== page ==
Background: Riley is a 10 year old girl with the diagnoses of cerebral palsy and autism. When I first met her, she already had quite a bit of seating and mobility equipment including a Rifton activity chair, an adaptive stroller, a gait trainer, and a power wheelchair. Riley was also using a communication device. The supplier working with Riley, Lindsey Rea, ATP of Numotion, referred her for evaluation of her driving method. Although Riley had a head array on her current power wheelchair, she demonstrated very good control of her right foot and Lindsey was hopeful this could be used for driving. Her speech language pathologists, Jill Tullman and Christie Bowers, were also interested in evaluation of Riley’s access to her communication device. While the device was set-up for eye gaze control, Riley continually attempted to access this with her right foot.
Positioning: Riley could sit independently on the floor; however, she required a stable contoured cushion to support how she accessed her assistive technology devices with her right foot. In conjunction with a contoured back, she would have adequate postural support for her functional activities.
Mobility: Riley could use a gait trainer though used the power wheelchair for longer distances and to provide more efficient mobility. Riley had had a power wheelchair for nearly 5 years at the time of the initial evaluation. During the evaluation, the attendant joystick was moved from the rear of the power wheelchair and placed at her right foot where she was able to grasp and move this with her shoe and sock removed. I determined that Riley did have more control driving with her right foot than with her head. We next needed to determine how to implement this recommendation. The joystick needed to be embedded into the right footplate itself. Specifically, I recommended the Stealth Products Mushroom joystick, as this works well for foot drivers, being quite durable for this placement. The body of the joystick would be mounted under the footplate while the handle needed to protrude above the level of the footplate toward the distal end.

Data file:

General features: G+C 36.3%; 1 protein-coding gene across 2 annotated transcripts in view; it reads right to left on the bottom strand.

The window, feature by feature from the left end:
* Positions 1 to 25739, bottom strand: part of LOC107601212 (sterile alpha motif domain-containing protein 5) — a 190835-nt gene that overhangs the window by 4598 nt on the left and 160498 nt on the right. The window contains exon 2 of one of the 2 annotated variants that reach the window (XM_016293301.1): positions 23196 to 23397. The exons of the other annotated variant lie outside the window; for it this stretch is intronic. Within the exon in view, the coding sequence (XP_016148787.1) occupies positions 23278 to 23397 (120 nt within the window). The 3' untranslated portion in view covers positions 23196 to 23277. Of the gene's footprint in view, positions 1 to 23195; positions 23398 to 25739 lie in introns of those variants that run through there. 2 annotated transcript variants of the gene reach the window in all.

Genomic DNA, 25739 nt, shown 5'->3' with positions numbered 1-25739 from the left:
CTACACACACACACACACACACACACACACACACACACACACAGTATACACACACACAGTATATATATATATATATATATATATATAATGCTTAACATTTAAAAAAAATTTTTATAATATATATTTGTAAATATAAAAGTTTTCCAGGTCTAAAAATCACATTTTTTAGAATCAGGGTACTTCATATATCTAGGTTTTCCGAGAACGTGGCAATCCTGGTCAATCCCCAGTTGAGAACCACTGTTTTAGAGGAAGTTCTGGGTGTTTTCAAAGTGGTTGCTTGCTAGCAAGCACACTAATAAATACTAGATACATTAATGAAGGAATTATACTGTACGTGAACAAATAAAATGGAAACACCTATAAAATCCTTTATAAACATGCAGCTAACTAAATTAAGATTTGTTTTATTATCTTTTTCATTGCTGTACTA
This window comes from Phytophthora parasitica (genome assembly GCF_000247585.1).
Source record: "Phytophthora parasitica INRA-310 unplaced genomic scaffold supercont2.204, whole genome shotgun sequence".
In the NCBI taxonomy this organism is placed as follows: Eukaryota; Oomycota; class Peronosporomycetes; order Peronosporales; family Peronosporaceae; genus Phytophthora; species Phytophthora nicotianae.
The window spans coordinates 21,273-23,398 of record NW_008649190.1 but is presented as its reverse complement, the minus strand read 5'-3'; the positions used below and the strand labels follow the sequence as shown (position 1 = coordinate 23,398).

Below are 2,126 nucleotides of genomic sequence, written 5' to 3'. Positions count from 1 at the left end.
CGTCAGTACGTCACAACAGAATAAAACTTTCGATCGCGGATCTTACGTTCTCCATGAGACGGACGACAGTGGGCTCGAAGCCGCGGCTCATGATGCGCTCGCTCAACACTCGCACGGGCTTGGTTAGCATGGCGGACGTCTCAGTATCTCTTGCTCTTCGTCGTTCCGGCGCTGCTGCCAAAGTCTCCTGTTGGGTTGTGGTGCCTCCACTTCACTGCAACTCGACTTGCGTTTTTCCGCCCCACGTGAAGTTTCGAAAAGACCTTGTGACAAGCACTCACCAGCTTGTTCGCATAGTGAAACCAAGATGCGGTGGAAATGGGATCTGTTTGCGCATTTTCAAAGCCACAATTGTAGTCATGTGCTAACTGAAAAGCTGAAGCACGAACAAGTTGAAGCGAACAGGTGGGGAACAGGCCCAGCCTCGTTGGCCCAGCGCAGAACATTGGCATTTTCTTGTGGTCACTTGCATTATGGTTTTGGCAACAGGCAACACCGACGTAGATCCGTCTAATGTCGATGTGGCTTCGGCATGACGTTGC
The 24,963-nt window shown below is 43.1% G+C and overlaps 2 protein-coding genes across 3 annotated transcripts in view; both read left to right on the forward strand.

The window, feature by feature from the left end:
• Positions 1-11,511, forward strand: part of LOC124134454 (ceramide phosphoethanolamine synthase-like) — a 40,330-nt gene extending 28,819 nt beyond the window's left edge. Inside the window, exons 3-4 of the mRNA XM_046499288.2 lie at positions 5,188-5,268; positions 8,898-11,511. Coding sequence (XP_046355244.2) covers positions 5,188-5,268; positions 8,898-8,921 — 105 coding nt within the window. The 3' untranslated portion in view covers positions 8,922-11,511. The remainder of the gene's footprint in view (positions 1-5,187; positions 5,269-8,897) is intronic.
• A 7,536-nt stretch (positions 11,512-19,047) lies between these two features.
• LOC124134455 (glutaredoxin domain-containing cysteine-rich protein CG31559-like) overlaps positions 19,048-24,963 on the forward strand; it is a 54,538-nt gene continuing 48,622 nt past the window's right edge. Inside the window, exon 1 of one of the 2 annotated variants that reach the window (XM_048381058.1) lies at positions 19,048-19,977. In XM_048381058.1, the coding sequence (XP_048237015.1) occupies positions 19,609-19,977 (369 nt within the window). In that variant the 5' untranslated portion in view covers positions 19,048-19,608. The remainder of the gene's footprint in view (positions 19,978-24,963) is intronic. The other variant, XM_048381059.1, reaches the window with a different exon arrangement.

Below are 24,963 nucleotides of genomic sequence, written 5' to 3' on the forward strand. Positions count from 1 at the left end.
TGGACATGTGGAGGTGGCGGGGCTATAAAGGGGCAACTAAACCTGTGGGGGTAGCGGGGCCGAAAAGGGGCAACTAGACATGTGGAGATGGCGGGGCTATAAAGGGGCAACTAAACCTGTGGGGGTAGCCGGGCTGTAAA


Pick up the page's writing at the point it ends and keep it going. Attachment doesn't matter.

Recommendations: A new power wheelchair, the Quantum Rehab Stretto, was recommended with the Mushroom joystick, as well as mounting for the communication device. The power wheelchair was shipped from Quantum Rehab to Stealth Products for the Mushroom joystick to be installed. Although Riley could use the dome shaped handle, the family ultimately used a custom 3D printed goalpost style handle which worked better for driving. She can even drive this with her shoe on! Tracking technology further optimizes her driving. The new power wheelchair also includes a seat elevator which helps Riley with transfers, as well as extends her functional reach with her right foot. A power tilt allows her to shift her weight.
Communication: Riley was also able to access her communication device using her right foot by activating specific locations on the display with her toe. We recommended a mount which would position the communication device optimally for access while still allowing Riley to also access the power wheelchair joystick. She accesses the communication device while barefoot.
Riley is truly a remarkable girl who can drive, manage her power seating, and even turn on her power wheelchair LED lighting independently! She is an awesome communicator and is ready to take on the world!